Provide psychological counseling to patients in a clinic setting.
As a Forensic Psychologist, you combine your love of psychology and the law to work with mentally ill individuals accused of committing crimes. One of the less obvious jobs for Psychologists, this position provides the opportunity to have a law enforcement career while utilizing the skills acquired in the psychology field. You work closely with Attorneys and the judicial system as a whole, and your role is essential in determining whether someone is mentally able to discern between right and wrong, and therefore can stand trial. You may specialize in family court, civil court, or criminal court, and may be called to testify as an expert.
What is the average salary of a Forensic Psychologist?
The U.S. Bureau of Labor Statistics reports that the average salary of a Forensic Psychologist was $64,140 as of May 2008. The lowest-paid 10 percent of Forensic Psychologists earn less than $37,900 per year, while the highest-paid 10 percent earn more than $106,840. The middle 50 percent of those employed in this position earn between $48,700 and $82,800, leaving plenty of room for growth as you gain more experience in the field.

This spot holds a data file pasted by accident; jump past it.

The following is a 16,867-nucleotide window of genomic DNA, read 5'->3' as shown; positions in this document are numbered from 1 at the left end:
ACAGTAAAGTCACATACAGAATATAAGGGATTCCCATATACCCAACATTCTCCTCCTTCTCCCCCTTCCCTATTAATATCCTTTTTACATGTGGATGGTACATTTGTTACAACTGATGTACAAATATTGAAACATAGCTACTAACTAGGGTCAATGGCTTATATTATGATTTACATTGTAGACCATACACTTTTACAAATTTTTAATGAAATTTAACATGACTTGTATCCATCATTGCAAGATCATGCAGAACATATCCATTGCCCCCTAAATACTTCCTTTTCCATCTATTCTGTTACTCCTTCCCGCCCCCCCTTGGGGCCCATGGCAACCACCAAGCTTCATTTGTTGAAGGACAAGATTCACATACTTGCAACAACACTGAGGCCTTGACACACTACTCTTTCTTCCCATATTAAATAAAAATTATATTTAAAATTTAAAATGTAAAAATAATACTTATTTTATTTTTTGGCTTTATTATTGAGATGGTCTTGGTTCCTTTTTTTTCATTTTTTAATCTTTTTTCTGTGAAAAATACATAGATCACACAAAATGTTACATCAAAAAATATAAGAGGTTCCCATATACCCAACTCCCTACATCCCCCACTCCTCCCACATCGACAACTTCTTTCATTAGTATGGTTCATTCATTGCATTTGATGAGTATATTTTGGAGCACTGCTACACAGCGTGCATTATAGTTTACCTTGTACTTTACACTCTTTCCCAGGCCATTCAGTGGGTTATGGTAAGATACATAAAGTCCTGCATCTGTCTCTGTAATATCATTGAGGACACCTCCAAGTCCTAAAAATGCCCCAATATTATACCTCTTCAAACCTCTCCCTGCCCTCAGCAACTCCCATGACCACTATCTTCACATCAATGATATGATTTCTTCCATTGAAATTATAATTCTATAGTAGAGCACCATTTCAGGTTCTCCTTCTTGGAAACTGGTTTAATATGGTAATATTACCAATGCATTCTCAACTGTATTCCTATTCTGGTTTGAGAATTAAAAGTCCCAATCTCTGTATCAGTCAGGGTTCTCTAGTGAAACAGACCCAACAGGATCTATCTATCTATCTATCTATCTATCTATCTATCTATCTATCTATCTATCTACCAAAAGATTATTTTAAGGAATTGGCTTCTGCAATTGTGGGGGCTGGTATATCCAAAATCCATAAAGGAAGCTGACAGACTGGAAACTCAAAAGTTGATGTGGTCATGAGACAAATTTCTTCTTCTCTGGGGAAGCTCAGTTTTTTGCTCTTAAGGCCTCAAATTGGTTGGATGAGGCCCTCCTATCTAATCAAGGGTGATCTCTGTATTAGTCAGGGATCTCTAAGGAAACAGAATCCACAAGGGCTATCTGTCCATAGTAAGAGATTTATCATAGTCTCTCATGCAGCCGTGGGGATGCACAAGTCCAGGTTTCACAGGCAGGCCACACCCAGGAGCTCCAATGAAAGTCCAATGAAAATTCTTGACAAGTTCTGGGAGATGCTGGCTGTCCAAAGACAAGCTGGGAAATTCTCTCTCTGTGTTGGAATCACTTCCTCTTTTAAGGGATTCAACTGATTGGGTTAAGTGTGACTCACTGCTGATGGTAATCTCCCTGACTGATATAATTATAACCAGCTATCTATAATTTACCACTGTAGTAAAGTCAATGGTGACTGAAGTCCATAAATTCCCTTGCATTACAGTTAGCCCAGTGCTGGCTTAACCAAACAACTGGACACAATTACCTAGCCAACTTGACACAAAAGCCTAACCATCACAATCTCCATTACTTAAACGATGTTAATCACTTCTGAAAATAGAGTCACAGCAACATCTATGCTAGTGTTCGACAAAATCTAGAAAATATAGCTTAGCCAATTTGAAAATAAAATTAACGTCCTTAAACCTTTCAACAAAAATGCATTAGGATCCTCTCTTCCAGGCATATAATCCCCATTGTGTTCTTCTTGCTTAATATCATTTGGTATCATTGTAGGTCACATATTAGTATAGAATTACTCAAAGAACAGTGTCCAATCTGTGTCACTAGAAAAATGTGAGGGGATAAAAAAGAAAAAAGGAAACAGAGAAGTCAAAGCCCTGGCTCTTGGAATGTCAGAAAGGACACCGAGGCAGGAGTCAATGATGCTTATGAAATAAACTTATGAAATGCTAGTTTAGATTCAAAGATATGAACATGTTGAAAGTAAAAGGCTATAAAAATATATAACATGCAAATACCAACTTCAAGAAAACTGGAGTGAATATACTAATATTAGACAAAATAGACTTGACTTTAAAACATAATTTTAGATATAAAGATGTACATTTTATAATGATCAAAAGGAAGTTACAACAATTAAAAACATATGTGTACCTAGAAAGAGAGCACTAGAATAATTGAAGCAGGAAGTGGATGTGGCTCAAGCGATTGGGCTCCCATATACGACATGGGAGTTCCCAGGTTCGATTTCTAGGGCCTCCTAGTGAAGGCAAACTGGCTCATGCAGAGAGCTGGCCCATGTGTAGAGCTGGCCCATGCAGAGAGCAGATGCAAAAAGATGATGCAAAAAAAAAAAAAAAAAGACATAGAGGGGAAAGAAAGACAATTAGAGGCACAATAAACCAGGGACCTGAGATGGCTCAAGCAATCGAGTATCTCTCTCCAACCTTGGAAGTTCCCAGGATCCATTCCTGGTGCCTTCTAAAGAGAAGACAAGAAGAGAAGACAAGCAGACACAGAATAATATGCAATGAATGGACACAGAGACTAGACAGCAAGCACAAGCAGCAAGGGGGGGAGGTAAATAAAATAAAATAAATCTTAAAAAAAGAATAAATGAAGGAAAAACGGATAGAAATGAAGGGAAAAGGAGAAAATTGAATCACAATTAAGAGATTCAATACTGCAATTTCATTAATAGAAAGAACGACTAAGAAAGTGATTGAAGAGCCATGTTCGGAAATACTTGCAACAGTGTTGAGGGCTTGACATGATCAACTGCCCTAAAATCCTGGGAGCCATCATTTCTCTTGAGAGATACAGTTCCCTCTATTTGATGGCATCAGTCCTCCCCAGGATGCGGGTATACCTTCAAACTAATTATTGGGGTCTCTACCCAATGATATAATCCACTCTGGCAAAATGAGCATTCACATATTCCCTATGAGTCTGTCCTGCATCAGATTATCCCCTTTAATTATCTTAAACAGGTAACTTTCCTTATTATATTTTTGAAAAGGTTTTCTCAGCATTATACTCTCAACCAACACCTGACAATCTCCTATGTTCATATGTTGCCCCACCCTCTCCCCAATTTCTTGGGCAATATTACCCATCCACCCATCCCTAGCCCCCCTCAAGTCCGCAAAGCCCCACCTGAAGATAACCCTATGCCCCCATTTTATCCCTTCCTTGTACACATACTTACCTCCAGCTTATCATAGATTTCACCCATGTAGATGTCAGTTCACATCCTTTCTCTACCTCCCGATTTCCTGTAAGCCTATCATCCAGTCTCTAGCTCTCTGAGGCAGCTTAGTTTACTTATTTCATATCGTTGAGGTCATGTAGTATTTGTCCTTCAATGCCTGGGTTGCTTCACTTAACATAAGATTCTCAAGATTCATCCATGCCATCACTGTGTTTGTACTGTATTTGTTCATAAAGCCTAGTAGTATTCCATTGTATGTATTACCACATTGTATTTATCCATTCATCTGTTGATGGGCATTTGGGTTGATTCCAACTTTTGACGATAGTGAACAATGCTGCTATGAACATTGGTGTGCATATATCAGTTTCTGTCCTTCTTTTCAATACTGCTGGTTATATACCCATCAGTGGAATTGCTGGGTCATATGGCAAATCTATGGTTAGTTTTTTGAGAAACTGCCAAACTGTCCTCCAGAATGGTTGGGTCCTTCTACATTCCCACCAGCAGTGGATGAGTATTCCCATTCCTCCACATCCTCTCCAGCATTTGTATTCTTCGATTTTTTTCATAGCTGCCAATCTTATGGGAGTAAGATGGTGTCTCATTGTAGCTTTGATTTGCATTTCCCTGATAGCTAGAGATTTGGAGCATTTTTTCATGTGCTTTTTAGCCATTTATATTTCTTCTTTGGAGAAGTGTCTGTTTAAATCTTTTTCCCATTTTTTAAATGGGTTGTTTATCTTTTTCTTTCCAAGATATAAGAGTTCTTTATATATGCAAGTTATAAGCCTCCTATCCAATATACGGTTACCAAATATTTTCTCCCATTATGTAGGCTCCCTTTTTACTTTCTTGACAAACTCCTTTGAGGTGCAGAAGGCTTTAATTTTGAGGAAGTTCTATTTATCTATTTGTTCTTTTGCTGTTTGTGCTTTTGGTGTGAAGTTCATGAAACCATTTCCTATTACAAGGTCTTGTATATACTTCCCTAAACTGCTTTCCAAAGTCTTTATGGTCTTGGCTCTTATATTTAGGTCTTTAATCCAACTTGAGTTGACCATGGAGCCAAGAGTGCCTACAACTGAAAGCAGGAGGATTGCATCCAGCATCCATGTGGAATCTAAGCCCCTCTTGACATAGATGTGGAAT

The average salary of a Forensic Psychologist is based on a number of factors, most notably the location of the position and the employer. For example, Forensic Psychologists employed in Arizona are paid $102,310 per year on average. Other top-paying states include New Hampshire ($97,710), Maryland ($97,560), Florida ($96,380), and California ($96,000).
Are Forensic Psychologist positions available in the United States?
According to data gathered by the U.S. Bureau of Labor Statistics, projections for this field are promising. The field is expected to grow at about an average rate when compared to all other occupations. Competition is somewhat tough, meaning those with the highest level of education stand a better chance of finding employment. The most successful candidates for Forensic Psychologist positions hold at least a master’s degree, but a Ph.D. is preferred by most employers.